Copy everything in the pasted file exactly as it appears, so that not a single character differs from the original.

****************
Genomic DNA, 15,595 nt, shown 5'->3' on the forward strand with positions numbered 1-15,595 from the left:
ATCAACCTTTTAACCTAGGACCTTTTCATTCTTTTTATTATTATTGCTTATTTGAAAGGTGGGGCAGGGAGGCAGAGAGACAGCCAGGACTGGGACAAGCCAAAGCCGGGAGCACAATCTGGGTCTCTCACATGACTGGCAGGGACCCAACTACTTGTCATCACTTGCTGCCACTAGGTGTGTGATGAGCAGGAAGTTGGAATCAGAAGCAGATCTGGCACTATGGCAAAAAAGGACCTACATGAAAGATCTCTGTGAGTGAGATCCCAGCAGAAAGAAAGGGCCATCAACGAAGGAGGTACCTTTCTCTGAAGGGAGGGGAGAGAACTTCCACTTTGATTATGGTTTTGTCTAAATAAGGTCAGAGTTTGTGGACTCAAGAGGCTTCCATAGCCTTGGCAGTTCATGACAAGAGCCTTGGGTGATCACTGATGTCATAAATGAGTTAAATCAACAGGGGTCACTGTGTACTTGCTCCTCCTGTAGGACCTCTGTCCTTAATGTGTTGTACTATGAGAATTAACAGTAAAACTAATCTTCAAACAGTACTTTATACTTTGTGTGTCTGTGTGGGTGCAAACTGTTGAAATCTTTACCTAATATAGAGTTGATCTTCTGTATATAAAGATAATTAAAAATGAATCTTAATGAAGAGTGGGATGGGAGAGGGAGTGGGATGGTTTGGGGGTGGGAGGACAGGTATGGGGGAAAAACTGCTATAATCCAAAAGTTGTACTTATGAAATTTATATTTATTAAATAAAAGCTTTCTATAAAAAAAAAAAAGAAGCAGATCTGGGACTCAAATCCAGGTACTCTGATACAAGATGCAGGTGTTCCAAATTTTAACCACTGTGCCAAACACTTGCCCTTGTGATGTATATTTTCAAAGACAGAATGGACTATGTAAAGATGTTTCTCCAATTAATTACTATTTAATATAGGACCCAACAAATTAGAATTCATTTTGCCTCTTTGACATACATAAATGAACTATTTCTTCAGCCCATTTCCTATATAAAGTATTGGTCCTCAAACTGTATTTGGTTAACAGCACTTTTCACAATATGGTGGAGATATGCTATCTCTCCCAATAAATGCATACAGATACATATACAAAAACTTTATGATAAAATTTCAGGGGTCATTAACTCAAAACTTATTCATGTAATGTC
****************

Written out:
Genomic DNA, 15,595 nt, shown 5'->3' on the forward strand with positions numbered 1-15,595 from the left:
ATCAACCTTTTAACCTAGGACCTTTTCATTCTTTTTATTATTATTGCTTATTTGAAAGGTGGGGCAGGGAGGCAGAGAGACAGCCAGGACTGGGACAAGCCAAAGCCGGGAGCACAATCTGGGTCTCTCACATGACTGGCAGGGACCCAACTACTTGTCATCACTTGCTGCCACTAGGTGTGTGATGAGCAGGAAGTTGGAATCAGAAGCAGATCTGGCACTATGGCAAAAAAGGACCTACATGAAAGATCTCTGTGAGTGAGATCCCAGCAGAAAGAAAGGGCCATCAACGAAGGAGGTACCTTTCTCTGAAGGGAGGGGAGAGAACTTCCACTTTGATTATGGTTTTGTCTAAATAAGGTCAGAGTTTGTGGACTCAAGAGGCTTCCATAGCCTTGGCAGTTCATGACAAGAGCCTTGGGTGATCACTGATGTCATAAATGAGTTAAATCAACAGGGGTCACTGTGTACTTGCTCCTCCTGTAGGACCTCTGTCCTTAATGTGTTGTACTATGAGAATTAACAGTAAAACTAATCTTCAAACAGTACTTTATACTTTGTGTGTCTGTGTGGGTGCAAACTGTTGAAATCTTTACCTAATATAGAGTTGATCTTCTGTATATAAAGATAATTAAAAATGAATCTTAATGAAGAGTGGGATGGGAGAGGGAGTGGGATGGTTTGGGGGTGGGAGGACAGGTATGGGGGAAAAACTGCTATAATCCAAAAGTTGTACTTATGAAATTTATATTTATTAAATAAAAGCTTTCTATAAAAAAAAAAAAGAAGCAGATCTGGGACTCAAATCCAGGTACTCTGATACAAGATGCAGGTGTTCCAAATTTTAACCACTGTGCCAAACACTTGCCCTTGTGATGTATATTTTCAAAGACAGAATGGACTATGTAAAGATGTTTCTCCAATTAATTACTATTTAATATAGGACCCAACAAATTAGAATTCATTTTGCCTCTTTGACATACATAAATGAACTATTTCTTCAGCCCATTTCCTATATAAAGTATTGGTCCTCAAACTGTATTTGGTTAACAGCACTTTTCACAATATGGTGGAGATATGCTATCTCTCCCAATAAATGCATACAGATACATATACAAAAACTTTATGATAAAATTTCAGGGGTCATTAACTCAAAACTTATTCATGTAATGTC